When we arrived, we broke into groups. Two of us made up the drone team — one pilot and one standing guard. The other three filmed around the fenced-in solar panels and positioned the getaway car. Each of us was captivated. This was one of the biggest installations on the island, with enough juice to power almost 3,000 Cuban customers! Here’s the math: 2,000kW (the 2MW solar field) * 5.5 hours per day of productive solar exposure (SolarGIS.info) = 11,000kWh / 3.855kWh of electricity consumed daily per capita (WorldData.info) = 2,853.
Suddenly, the mission came to a stop when a man in military fatigues spotted the drone. As he started following the “bird,” we knew it was time to bolt. We quickly realized, however, there was no way to recover Sheila incognito, so we all dove into the car and hurried off with the drone still airborne. A mile down the road, we landed and collected that drone faster than a pit stop at the Daytona 500.
For us, this was a thrilling close call. For the taxista, it was a long day with sweaty tourists that were giddy about filming a field. After we left, perhaps he gave more consideration to retirement.
Ofelia, the valley resident
Our most picturesque visit was the Valle de Viñales, a UNESCO world heritage site celebrated across the planet for its natural beauty. Yaro told us that this area was a clean energy gem, a community of Cubans living off the grid, many using just solar and batteries to power their lives.
As we turned into the valley, a few panels glistened on the roof of the first house. Quickly, more and more panels came into view. For our group of clean energy explorers, this was Nirvana.
We captured some videos and photos but realized we had no idea how this community came to be. There were few locals in sight to give us the story, and it was getting late. As Team Sheila packed up the drone from a much calmer flight, Nathan and Chad rushed over and explained that they’d found a resident to give us the scoop.
Her name was Ofelia, and she kindly invited our group of camera-wielding hikers into her home. She had four solar panels on the roof and batteries to hold the charge. Ofelia told us that not long after the storms of 2008, a Frenchman who had been coming to the area decided to gift 50 panels to the residents. Before that time, noisy generators and smoky fires powered the valley. Now, she had a silent system that electrified all of the major appliances in her house — TV, lights, and kitchen equipment. For us, this was interview gold–you can see more from this on here.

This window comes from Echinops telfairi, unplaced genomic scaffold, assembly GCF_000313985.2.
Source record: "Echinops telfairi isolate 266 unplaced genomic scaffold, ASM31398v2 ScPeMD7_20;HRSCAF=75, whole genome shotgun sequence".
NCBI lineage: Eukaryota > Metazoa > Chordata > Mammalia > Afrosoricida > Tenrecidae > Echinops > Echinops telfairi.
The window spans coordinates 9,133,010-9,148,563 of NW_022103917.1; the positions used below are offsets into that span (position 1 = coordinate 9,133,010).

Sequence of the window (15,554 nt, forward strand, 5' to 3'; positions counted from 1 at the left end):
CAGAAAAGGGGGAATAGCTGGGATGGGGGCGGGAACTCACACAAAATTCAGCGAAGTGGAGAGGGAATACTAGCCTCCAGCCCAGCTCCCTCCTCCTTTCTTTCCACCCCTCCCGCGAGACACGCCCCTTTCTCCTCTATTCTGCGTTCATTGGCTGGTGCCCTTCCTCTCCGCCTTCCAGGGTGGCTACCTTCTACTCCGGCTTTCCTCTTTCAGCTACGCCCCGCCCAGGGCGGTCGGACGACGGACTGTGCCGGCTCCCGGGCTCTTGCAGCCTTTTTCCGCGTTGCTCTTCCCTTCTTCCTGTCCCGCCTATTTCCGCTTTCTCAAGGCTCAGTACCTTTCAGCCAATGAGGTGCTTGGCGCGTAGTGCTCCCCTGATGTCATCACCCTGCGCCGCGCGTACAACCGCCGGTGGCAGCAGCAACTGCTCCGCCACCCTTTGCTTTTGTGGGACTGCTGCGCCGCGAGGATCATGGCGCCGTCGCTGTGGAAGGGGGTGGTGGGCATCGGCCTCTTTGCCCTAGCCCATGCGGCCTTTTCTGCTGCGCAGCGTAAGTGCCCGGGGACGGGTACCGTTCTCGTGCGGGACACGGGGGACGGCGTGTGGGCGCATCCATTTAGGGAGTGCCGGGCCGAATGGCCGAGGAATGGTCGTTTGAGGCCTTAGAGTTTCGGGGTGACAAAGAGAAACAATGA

If you ever travel to the Valle de Viñales, know that it is not only beautiful but powered by solar.
Lazaro, the most unhurried driver
Our last big visit in Viñales was to a presa, or dam. Of our visits, this was the slowest. Frustratingly so. It was a Sunday so most taxi drivers were off, or unable to accommodate our group of five. When we finally found a driver, it seemed he was the most unhurried of them all.
Lazaro was an older man and gently motioned us to his red convertible taxi. It took him five minutes to readjust the mirrors, fasten his seatbelt, and, of course, bid farewell to his friends. When we attempted to explain our dam plan in Spanish, he stared blankly.
Perhaps he didn’t understand why tourists would want to go see such a trite thing when there were majestic mountains and tasty restaurants to experience. Perhaps we were pronouncing the word wrong, and he wondered why we kept repeating “printing press.” We may never know.
Eventually, we remembered that Yaro had mentioned the town of Ancón. Lazaro agreed to take us in that direction. His cab rumbled slowly along the country road, never breaking 30 miles per hour. Rounding a bend, we spotted the dam and asked Lazaro to pull over. We excitedly hopped out only to learn that there were no fenced-off turbines or looming guards as expected. In fact, there seemed to be no electricity at all! Just a concrete slab and one long, rusty pipe. Lazaro watched us from a distance as we traipsed through the woods, following the small stream and that crumbling pipe.
Our fruitless hour-long search across back yards and thick rainforest yielded nothing. Thankfully, local guidance saved the day once again as amused onlookers pointed us toward an unassuming building down the round. This was it, our hydroelectric El Dorado.